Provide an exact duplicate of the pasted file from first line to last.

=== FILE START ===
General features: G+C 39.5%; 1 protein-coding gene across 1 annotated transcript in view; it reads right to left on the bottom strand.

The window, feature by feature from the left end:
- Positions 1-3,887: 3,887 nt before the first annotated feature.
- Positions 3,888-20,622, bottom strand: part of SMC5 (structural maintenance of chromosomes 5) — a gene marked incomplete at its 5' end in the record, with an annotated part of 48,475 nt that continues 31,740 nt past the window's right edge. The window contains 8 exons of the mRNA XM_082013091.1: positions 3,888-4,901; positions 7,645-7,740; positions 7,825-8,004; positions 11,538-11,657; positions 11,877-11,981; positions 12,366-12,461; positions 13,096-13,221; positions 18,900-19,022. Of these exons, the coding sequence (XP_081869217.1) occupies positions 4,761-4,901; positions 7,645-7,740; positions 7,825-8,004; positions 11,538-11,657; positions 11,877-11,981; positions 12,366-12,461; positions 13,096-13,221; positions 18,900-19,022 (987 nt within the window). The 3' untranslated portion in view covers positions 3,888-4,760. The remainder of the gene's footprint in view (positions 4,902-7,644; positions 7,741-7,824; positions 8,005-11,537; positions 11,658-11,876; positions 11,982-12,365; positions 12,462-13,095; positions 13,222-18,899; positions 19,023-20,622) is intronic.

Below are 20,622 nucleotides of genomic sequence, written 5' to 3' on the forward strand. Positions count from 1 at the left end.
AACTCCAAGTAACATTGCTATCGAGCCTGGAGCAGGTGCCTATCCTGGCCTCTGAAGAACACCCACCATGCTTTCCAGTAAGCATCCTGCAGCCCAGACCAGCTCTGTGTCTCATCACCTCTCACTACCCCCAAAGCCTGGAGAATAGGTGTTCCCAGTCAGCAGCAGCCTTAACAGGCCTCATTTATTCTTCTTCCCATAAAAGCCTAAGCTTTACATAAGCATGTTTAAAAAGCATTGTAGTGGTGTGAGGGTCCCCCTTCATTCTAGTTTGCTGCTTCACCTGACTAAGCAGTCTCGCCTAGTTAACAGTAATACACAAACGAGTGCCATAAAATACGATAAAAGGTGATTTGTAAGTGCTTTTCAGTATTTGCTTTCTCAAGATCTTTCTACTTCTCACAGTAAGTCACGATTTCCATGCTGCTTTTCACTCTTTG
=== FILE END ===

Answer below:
General features: G+C 39.5%; 1 protein-coding gene across 1 annotated transcript in view; it reads right to left on the bottom strand.

The window, feature by feature from the left end:
- Positions 1-3,887: 3,887 nt before the first annotated feature.
- Positions 3,888-20,622, bottom strand: part of SMC5 (structural maintenance of chromosomes 5) — a gene marked incomplete at its 5' end in the record, with an annotated part of 48,475 nt that continues 31,740 nt past the window's right edge. The window contains 8 exons of the mRNA XM_082013091.1: positions 3,888-4,901; positions 7,645-7,740; positions 7,825-8,004; positions 11,538-11,657; positions 11,877-11,981; positions 12,366-12,461; positions 13,096-13,221; positions 18,900-19,022. Of these exons, the coding sequence (XP_081869217.1) occupies positions 4,761-4,901; positions 7,645-7,740; positions 7,825-8,004; positions 11,538-11,657; positions 11,877-11,981; positions 12,366-12,461; positions 13,096-13,221; positions 18,900-19,022 (987 nt within the window). The 3' untranslated portion in view covers positions 3,888-4,760. The remainder of the gene's footprint in view (positions 4,902-7,644; positions 7,741-7,824; positions 8,005-11,537; positions 11,658-11,876; positions 11,982-12,365; positions 12,462-13,095; positions 13,222-18,899; positions 19,023-20,622) is intronic.

Below are 20,622 nucleotides of genomic sequence, written 5' to 3' on the forward strand. Positions count from 1 at the left end.
AACTCCAAGTAACATTGCTATCGAGCCTGGAGCAGGTGCCTATCCTGGCCTCTGAAGAACACCCACCATGCTTTCCAGTAAGCATCCTGCAGCCCAGACCAGCTCTGTGTCTCATCACCTCTCACTACCCCCAAAGCCTGGAGAATAGGTGTTCCCAGTCAGCAGCAGCCTTAACAGGCCTCATTTATTCTTCTTCCCATAAAAGCCTAAGCTTTACATAAGCATGTTTAAAAAGCATTGTAGTGGTGTGAGGGTCCCCCTTCATTCTAGTTTGCTGCTTCACCTGACTAAGCAGTCTCGCCTAGTTAACAGTAATACACAAACGAGTGCCATAAAATACGATAAAAGGTGATTTGTAAGTGCTTTTCAGTATTTGCTTTCTCAAGATCTTTCTACTTCTCACAGTAAGTCACGATTTCCATGCTGCTTTTCACTCTTTG